In today’s market, a hospitalization or trip to the emergency room can leave behind mounting out-of-pocket costs—even with employer or individual health insurance.
In 2018, the median in-network deductible was nearly $1,500 for employee-only coverage and almost $3,000 for family coverage, according to a study by the International Foundation of Employee Benefit Plans. It’s no surprise that Americans say their biggest concern is healthcare, according to a recent Consumer Reports’ survey.
With this in mind, brokers should be talking with their clients about the benefits of various supplemental products during every sale.
In the past few years, the high cost of health insurance has moved some big employers to offer high-deductible and coinsurance employee benefit packages to make coverage more affordable. Individual insurance is similar, with high deductibles, copays, and out-of-pocket costs. But if your client develops a catastrophic illness such as cancer, the costs could be devastating.
People are asking their employers for options (e.g. hospital indemnity or critical illness plans) that can help limit or lower their out-of-pocket expenses. However, only about 25 percent say they understand how hospital indemnity or critical illness insurance works, according to a recent survey.
This presents an opportunity for brokers to share information about these policies when they sit down with their clients.
How to Talk With Your Clients About Supplemental Products
Before meeting with your clients, think about why a conversation about hospital indemnity or critical illness plans might come up.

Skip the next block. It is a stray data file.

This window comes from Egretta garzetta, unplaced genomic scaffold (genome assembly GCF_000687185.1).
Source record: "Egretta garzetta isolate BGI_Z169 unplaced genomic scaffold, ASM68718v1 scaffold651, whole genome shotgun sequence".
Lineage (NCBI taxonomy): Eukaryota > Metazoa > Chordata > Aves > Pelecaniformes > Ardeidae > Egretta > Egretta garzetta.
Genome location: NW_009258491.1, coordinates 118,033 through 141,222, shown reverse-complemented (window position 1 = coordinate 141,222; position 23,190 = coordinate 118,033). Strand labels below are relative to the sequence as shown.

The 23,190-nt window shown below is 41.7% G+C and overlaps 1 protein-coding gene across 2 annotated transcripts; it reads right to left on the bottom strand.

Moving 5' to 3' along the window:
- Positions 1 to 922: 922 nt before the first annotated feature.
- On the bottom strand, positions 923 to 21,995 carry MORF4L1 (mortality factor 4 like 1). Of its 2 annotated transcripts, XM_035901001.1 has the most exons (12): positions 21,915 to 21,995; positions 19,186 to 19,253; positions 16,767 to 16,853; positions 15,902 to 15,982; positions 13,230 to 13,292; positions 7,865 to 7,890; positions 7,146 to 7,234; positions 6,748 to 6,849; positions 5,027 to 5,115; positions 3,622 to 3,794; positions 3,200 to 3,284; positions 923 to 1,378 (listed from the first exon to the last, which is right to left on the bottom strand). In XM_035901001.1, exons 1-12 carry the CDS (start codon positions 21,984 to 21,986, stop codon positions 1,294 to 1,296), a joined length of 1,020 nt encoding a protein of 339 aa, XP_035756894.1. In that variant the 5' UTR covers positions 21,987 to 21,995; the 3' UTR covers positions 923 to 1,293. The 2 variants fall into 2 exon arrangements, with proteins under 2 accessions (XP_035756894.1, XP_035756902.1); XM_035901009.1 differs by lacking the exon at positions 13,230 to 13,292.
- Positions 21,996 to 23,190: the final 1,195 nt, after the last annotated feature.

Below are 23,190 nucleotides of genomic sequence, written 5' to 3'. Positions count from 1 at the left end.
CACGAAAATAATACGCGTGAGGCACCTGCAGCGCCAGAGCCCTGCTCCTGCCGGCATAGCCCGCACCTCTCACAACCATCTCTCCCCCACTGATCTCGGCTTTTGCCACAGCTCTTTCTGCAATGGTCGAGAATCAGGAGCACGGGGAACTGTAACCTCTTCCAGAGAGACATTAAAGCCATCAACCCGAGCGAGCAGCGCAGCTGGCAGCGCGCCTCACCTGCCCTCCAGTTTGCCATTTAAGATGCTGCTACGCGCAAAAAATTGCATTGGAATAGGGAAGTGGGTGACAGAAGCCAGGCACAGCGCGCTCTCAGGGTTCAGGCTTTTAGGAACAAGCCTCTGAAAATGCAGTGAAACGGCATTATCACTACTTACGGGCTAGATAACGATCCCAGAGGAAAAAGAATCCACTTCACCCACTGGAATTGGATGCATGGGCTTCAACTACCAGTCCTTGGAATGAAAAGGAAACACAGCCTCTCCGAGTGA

A few reasons include:
- They or someone they know has recently paid significant out-of-pocket costs for an emergency room visit, hospitalization, or services pertaining to cancer treatment.
- Their health has declined, and they are concerned about the financial burden they may face.
- Their husband, wife, partner, or healthcare advocate asked them to find out more about an insurance plan.
Brokers should develop a benefits strategy of their own, working with carriers that offer ancillary products able to address their clients’ financial concerns. Many brokers have the misconception that supplemental products are complicated, expensive, and hard to get issued. The reality is that brokers can count on a steady market, cross selling opportunities and continued income year over year.
Before you talk to your clients about supplemental products, make sure you fully understand the scope of this coverage.
What Are Supplemental Products?
Supplemental products are not new. For decades, various insurance policies that are not health insurance plans per se, have been sold alongside health insurance. Insurance can be confusing for the consumer, and also for the brokers who sell the plans, especially since insurance carriers and brokers refer to many of the plans in various terms. Depending on the carrier, the broker working with the product, and the client, products may be referred to in many ways. A list of common product names are ancillary plans, complementary plans, indemnity and reimbursement plans. These include plans like hospital and critical illness, cancer plans, home healthcare plans, recovery care plans, accident plans, dental, vision and final expense.
Some refer to these plans interchangeably. But, to eliminate confusion, you should distinguish them by one name. I prefer to call these “supplemental” products.
Keep these two things in mind:
- Never market or sell indemnity plans as “gap” coverage.
- Indemnity is a type of insurance plan. It pays out a pre-determined amount of money for qualified services or conditions. In many cases, these types of plans provide a cash benefit paid directly to the client, which can help with out-of-pocket expenses.